Ministers from a number of World Trade Organisation member countries have committed to developing a circular economy for plastics.
They also want to improve the recovery and recycling of waste plastics.
In a statement produced by ministers representing Australia, Canada, China, European Union, Japan, Norway, Russia, UK and others, they acknowledged the importance of trade in combatting plastic pollution.
The also noted that trade in plastic products is worth around $1 trillion per year and represents 5% of all world trade.
In the statement, the ministers said actions would be developed including: “Identifying ways to improve the understanding of global trade in plastics, including flows of plastics embedded in internationally traded goods or associated with them (such as plastic packaging), and enhance transparency regarding trade policies relevant to reducing plastic pollution and more environmentally sustainable plastics trade.”
They would also develop trade related capacity building including efforts to:
– move towards more circular plastics economies;
– improve the environmentally sound management, recovery and recycling of plastics;
– facilitate access to key technologies;
– expand trade in environmentally sustainable and effective substitutes and alternatives;
– encourage collaboration with the relevant stakeholders through, inter alia, the exchange of knowledge and experience relating to the development of and access to environmentally sustainable and effective (including cost and functionally effective) substitutes and alternatives to single-use plastics;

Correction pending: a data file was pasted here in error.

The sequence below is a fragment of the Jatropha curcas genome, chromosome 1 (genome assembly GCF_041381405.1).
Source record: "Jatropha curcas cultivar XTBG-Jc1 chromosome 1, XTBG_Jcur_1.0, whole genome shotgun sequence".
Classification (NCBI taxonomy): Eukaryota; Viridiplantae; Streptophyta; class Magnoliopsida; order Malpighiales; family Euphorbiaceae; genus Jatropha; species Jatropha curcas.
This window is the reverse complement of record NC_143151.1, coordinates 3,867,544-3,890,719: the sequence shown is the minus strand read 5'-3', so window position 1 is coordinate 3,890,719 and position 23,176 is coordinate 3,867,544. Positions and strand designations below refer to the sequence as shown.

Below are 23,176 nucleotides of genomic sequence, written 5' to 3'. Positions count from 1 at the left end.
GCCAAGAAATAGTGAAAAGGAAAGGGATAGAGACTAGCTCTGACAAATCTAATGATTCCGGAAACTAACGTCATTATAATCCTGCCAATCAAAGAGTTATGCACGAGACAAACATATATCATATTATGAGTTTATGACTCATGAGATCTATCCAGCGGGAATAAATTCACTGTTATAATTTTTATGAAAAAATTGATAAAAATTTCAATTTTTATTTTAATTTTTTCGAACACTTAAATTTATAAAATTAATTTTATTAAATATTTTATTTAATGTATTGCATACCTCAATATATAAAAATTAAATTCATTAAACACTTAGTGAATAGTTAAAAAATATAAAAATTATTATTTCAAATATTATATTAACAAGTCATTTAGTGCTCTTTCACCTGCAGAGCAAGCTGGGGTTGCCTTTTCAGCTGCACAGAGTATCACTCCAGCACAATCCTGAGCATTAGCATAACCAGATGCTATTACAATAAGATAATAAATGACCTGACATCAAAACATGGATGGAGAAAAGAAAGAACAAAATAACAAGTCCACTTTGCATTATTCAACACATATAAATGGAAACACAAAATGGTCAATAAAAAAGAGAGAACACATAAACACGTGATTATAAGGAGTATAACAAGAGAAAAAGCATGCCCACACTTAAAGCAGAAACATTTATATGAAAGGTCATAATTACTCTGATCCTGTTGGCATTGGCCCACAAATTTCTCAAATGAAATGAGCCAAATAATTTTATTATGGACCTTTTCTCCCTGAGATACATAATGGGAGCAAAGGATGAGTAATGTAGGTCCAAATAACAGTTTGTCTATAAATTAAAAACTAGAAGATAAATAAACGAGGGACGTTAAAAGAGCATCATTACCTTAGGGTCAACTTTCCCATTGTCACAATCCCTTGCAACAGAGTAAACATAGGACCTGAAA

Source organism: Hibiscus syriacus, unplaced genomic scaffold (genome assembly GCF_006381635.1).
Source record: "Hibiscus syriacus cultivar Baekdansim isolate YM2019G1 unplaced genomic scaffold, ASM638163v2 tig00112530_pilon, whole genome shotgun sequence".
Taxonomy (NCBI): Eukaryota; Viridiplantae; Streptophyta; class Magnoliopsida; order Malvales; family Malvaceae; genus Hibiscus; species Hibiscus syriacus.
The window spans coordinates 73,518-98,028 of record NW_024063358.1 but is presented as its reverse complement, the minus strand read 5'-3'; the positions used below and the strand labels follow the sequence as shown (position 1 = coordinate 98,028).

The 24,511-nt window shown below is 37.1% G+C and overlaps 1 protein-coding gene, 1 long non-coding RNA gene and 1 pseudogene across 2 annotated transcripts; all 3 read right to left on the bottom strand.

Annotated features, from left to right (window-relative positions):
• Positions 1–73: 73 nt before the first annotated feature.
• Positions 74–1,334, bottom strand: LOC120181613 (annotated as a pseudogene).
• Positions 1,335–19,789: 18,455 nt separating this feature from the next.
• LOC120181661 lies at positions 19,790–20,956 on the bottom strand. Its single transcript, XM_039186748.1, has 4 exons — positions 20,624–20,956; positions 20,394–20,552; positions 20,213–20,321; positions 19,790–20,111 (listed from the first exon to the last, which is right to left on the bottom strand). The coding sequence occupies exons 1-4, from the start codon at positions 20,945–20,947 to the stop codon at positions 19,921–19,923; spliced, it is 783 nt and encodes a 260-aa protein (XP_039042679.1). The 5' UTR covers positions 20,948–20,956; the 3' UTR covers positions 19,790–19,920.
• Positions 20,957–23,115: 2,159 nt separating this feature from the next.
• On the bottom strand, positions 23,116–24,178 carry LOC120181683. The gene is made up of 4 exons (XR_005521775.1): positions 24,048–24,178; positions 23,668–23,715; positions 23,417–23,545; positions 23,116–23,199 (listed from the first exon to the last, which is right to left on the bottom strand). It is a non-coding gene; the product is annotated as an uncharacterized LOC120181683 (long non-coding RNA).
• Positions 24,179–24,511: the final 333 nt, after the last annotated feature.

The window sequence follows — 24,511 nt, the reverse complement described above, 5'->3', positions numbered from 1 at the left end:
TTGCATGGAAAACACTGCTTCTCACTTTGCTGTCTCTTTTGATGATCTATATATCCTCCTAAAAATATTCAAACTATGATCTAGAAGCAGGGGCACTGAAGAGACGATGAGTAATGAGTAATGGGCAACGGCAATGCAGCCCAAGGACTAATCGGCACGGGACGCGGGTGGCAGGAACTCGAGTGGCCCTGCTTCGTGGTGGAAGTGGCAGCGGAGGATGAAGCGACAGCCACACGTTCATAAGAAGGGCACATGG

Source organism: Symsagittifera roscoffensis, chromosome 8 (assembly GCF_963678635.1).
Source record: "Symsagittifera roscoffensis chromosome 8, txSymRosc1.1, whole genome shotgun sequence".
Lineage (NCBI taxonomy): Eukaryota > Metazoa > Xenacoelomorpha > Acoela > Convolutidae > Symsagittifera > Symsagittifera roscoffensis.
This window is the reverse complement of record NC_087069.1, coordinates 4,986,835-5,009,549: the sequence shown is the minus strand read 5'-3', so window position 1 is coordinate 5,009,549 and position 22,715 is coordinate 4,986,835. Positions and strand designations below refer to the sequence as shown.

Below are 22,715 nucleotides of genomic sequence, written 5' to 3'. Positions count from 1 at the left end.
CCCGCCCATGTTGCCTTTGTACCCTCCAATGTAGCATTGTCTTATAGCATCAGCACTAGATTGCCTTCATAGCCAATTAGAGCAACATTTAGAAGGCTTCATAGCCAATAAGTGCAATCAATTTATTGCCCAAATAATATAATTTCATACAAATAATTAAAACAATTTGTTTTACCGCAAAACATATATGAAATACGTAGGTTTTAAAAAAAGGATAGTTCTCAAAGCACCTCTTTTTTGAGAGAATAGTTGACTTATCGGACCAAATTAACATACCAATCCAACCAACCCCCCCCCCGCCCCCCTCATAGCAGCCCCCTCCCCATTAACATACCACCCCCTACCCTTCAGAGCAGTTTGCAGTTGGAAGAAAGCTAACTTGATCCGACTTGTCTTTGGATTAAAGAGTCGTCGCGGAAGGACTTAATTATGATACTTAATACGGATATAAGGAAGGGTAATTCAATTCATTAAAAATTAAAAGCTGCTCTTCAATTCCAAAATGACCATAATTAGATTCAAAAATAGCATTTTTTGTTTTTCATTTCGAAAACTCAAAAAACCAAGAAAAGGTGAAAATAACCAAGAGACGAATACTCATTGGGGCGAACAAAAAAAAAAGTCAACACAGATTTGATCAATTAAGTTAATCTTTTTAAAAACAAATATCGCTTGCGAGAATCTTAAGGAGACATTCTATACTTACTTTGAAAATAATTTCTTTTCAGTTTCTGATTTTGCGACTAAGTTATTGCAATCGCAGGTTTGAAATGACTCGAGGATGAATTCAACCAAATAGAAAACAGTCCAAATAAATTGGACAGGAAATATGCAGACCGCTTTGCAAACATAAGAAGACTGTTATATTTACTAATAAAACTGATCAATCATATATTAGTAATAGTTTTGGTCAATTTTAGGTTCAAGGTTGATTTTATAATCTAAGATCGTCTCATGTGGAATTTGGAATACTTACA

– develop and strengthen local capacities to produce environmentally sustainable and effective substitutes and alternatives to single-use plastics; and
– design and implement trade policies to address plastic pollution.
The Minister also agreed to co-operated on developing definitions, standards, design and labelling for plastics to aid international recognition of how to dispose of them sustainably. This would include working with the International Organisation for Standardisation and the Basel Convention.
They would also further investigate and share experiences on environmentally sustainable waste management technologies, reused and recycled plastics, incentivising reuse and recycling of plastics and identifying substitute materials.
The full list of signatories to the ministerial statement was: Australia; Barbados; Cabo Verde; Cambodia; Cameroon; Canada; Central African Republic; Chad; China; Colombia; Costa Rica; Ecuador; European Union; Fiji; The Gambia; Hong Kong, China; Iceland; Jamaica; Japan; Kazakhstan; Macao, China; Morocco; New Zealand; Norway; Panama; Peru; Philippines; Russian Federation; Switzerland; Thailand; United Kingdom; and Vanuatu.